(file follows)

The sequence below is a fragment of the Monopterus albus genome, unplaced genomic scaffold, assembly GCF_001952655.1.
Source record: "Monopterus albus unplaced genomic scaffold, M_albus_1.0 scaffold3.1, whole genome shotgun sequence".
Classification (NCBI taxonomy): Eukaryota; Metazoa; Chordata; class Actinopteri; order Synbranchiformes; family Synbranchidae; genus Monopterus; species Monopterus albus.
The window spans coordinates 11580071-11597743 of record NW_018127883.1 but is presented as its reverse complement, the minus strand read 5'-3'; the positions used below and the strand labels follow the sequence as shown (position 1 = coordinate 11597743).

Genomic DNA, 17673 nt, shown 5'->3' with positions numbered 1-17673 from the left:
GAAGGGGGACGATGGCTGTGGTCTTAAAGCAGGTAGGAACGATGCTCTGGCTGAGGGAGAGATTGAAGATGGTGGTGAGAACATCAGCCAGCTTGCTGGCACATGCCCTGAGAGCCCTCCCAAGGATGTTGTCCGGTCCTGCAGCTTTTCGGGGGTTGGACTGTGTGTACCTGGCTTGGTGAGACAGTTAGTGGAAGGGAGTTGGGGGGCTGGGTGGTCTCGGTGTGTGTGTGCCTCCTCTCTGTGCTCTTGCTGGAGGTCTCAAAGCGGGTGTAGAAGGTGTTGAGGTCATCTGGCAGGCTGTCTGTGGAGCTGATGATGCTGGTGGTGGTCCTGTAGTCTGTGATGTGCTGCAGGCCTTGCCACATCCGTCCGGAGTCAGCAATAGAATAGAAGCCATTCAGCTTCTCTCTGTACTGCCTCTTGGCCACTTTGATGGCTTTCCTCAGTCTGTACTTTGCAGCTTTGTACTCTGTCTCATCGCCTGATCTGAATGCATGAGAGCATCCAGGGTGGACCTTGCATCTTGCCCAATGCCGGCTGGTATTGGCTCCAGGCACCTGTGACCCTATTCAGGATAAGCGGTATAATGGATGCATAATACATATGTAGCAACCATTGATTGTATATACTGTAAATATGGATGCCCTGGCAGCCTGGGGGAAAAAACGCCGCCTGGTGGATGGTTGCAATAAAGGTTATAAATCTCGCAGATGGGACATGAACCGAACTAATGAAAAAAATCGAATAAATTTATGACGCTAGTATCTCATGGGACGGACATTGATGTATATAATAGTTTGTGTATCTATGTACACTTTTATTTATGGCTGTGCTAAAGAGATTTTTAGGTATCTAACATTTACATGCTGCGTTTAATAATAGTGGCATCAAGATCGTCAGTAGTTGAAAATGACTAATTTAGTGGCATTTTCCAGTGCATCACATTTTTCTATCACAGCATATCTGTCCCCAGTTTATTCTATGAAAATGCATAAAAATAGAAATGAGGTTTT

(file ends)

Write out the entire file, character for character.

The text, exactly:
The sequence below is a fragment of the Monopterus albus genome, unplaced genomic scaffold, assembly GCF_001952655.1.
Source record: "Monopterus albus unplaced genomic scaffold, M_albus_1.0 scaffold3.1, whole genome shotgun sequence".
Classification (NCBI taxonomy): Eukaryota; Metazoa; Chordata; class Actinopteri; order Synbranchiformes; family Synbranchidae; genus Monopterus; species Monopterus albus.
The window spans coordinates 11580071-11597743 of record NW_018127883.1 but is presented as its reverse complement, the minus strand read 5'-3'; the positions used below and the strand labels follow the sequence as shown (position 1 = coordinate 11597743).

Genomic DNA, 17673 nt, shown 5'->3' with positions numbered 1-17673 from the left:
GAAGGGGGACGATGGCTGTGGTCTTAAAGCAGGTAGGAACGATGCTCTGGCTGAGGGAGAGATTGAAGATGGTGGTGAGAACATCAGCCAGCTTGCTGGCACATGCCCTGAGAGCCCTCCCAAGGATGTTGTCCGGTCCTGCAGCTTTTCGGGGGTTGGACTGTGTGTACCTGGCTTGGTGAGACAGTTAGTGGAAGGGAGTTGGGGGGCTGGGTGGTCTCGGTGTGTGTGTGCCTCCTCTCTGTGCTCTTGCTGGAGGTCTCAAAGCGGGTGTAGAAGGTGTTGAGGTCATCTGGCAGGCTGTCTGTGGAGCTGATGATGCTGGTGGTGGTCCTGTAGTCTGTGATGTGCTGCAGGCCTTGCCACATCCGTCCGGAGTCAGCAATAGAATAGAAGCCATTCAGCTTCTCTCTGTACTGCCTCTTGGCCACTTTGATGGCTTTCCTCAGTCTGTACTTTGCAGCTTTGTACTCTGTCTCATCGCCTGATCTGAATGCATGAGAGCATCCAGGGTGGACCTTGCATCTTGCCCAATGCCGGCTGGTATTGGCTCCAGGCACCTGTGACCCTATTCAGGATAAGCGGTATAATGGATGCATAATACATATGTAGCAACCATTGATTGTATATACTGTAAATATGGATGCCCTGGCAGCCTGGGGGAAAAAACGCCGCCTGGTGGATGGTTGCAATAAAGGTTATAAATCTCGCAGATGGGACATGAACCGAACTAATGAAAAAAATCGAATAAATTTATGACGCTAGTATCTCATGGGACGGACATTGATGTATATAATAGTTTGTGTATCTATGTACACTTTTATTTATGGCTGTGCTAAAGAGATTTTTAGGTATCTAACATTTACATGCTGCGTTTAATAATAGTGGCATCAAGATCGTCAGTAGTTGAAAATGACTAATTTAGTGGCATTTTCCAGTGCATCACATTTTTCTATCACAGCATATCTGTCCCCAGTTTATTCTATGAAAATGCATAAAAATAGAAATGAGGTTTT